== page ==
I started laughing before I typed a single letter of this blog entry. “The Millennial Leader”–even the words make me laugh. I have to tell you, I have worked with a lot of millennials. In my current job, I started out surrounded by millennials. One was very smart but incredibly insecure; one was gorgeous but made very stupid decisions on the daily; and one was fairly smart and hard-working. All three were women. I currently work with one millennial male, and he’s a mix of all three of those. Somewhat smart, makes stupid decisions on the daily, hard-working, gorgeous (lol). He is a far better example of what millennial leadership should look like than the girls were–which, as a woman myself, naturally upsets me.
Millennials are the subject matter of leadership material everywhere; interesting, because my generation never needed books written on how to deal with us, work with us, or train us to be leaders. Seems most of us just naturally figured it out. But with these new generations, that is not the case. There are tons of videos, articles, and books that deal only with how to work with millennials and groom them for leadership. The truth is, millennials are a lot of hard work in the workplace. Looking at the four I mentioned up there, only one has moved on to do bigger and better things–the fairly smart hardworking woman. The rest are floundering, because they entered into an organization that did not train them properly, work with them on their skills (leadership and otherwise), and expected far too much of them in an environment not well-suited for them. That is partially the fault of organizations and companies worldwide; the rest of the blame falls on parents, culture, and millennials themselves who have been handled with kid gloves so they only respond to compliments, praise, and rewards.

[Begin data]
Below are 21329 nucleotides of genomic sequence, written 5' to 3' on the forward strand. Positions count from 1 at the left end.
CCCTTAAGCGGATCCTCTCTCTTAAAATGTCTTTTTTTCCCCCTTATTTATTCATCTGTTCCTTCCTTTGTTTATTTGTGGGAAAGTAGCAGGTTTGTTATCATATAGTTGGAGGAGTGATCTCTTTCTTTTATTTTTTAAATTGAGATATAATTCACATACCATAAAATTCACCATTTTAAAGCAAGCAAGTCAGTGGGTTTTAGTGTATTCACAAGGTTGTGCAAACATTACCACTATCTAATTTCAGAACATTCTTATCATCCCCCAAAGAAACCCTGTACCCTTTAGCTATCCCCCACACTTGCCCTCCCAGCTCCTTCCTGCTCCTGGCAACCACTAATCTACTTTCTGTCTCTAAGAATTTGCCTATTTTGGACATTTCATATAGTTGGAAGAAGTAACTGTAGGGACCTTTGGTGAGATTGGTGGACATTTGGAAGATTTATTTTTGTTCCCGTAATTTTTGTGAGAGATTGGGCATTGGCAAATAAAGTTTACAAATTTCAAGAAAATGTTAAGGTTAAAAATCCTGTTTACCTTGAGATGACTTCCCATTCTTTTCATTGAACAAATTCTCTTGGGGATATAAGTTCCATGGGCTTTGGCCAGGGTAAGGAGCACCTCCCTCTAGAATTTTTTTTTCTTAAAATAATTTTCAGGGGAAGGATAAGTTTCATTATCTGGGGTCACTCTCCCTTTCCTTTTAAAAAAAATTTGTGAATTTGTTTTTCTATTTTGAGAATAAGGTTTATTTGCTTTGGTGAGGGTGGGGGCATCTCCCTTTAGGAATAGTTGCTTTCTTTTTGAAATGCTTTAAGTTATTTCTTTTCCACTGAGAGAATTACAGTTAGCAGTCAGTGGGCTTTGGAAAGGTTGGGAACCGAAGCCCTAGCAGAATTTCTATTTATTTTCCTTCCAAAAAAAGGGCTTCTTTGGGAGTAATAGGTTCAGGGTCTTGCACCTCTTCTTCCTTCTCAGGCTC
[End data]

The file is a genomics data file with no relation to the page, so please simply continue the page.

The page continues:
And if there’s one place where millennials are getting far too many leadership opportunities and not nearly enough training, it is in the church. Don’t get me wrong; I see the need for millennials in our churches. We want and NEED this generation to be involved in the church and contributing to its success. However, we are doing them an injustice by not giving them proper training and support and making sure they are being healed from their issues prior to throwing them into ministry.
My church is no different. I can look across our campuses and see the involvement of millennials as pastors (youth, worship, children’s, even campus pastors). But I also see where we as a church have failed them. We plucked many of them from their former environments–where some of them are struggling to overcome family issues, addictive behaviors, and worse–and expected them to lead ministries and people without giving them the resources to succeed.
And as this is happening, the millennials themselves are demanding to “have a seat at the table”–to contribute and speak their minds without fear of failure. And all the while, they are failing to lead with integrity and failing to thrive because they refuse to be held accountable, refuse to give up their vices (desiring to be worldly and godly at the same time), and refuse to mature emotionally (and thus, spiritually). And I am watching it happen with great sadness.
And yet, my worship leader, at the tender age of 23, stands head and shoulders above his peers. I’ve led and coached a number of people in my lifetime, and I’ve been led by a number of people in my lifetime. And I am also very proud to say that he’s one of the best leaders with whom I have ever worked.
I am excited to share how a ministry team can thrive under a spiritually mature millennial who leads with integrity and honor. You don’t want to miss this!